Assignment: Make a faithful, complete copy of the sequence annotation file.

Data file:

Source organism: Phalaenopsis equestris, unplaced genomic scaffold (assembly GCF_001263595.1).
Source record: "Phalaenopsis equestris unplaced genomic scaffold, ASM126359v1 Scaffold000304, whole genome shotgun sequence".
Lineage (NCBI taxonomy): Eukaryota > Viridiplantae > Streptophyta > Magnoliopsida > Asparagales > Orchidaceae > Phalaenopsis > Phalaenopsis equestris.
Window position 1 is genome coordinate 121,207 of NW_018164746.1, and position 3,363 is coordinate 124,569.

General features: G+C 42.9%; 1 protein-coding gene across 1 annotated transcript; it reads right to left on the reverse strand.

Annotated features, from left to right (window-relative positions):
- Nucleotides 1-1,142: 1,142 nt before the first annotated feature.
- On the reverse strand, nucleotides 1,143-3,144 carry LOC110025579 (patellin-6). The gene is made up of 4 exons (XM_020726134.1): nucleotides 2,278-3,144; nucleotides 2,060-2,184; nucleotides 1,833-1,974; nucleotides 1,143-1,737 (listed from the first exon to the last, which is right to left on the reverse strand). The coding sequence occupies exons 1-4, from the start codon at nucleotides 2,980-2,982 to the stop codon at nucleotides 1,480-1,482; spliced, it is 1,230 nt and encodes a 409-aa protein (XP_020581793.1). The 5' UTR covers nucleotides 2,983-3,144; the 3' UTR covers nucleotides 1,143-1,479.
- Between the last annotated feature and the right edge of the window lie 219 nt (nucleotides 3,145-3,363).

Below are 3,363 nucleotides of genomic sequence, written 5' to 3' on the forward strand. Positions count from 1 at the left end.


Source organism: Phalaenopsis equestris, unplaced genomic scaffold (assembly GCF_001263595.1).
Source record: "Phalaenopsis equestris unplaced genomic scaffold, ASM126359v1 Scaffold000304, whole genome shotgun sequence".
Lineage (NCBI taxonomy): Eukaryota > Viridiplantae > Streptophyta > Magnoliopsida > Asparagales > Orchidaceae > Phalaenopsis > Phalaenopsis equestris.
Window position 1 is genome coordinate 121,207 of NW_018164746.1, and position 3,363 is coordinate 124,569.

General features: G+C 42.9%; 1 protein-coding gene across 1 annotated transcript; it reads right to left on the reverse strand.

Annotated features, from left to right (window-relative positions):
- Nucleotides 1-1,142: 1,142 nt before the first annotated feature.
- On the reverse strand, nucleotides 1,143-3,144 carry LOC110025579 (patellin-6). The gene is made up of 4 exons (XM_020726134.1): nucleotides 2,278-3,144; nucleotides 2,060-2,184; nucleotides 1,833-1,974; nucleotides 1,143-1,737 (listed from the first exon to the last, which is right to left on the reverse strand). The coding sequence occupies exons 1-4, from the start codon at nucleotides 2,980-2,982 to the stop codon at nucleotides 1,480-1,482; spliced, it is 1,230 nt and encodes a 409-aa protein (XP_020581793.1). The 5' UTR covers nucleotides 2,983-3,144; the 3' UTR covers nucleotides 1,143-1,479.
- Between the last annotated feature and the right edge of the window lie 219 nt (nucleotides 3,145-3,363).

Below are 3,363 nucleotides of genomic sequence, written 5' to 3' on the forward strand. Positions count from 1 at the left end.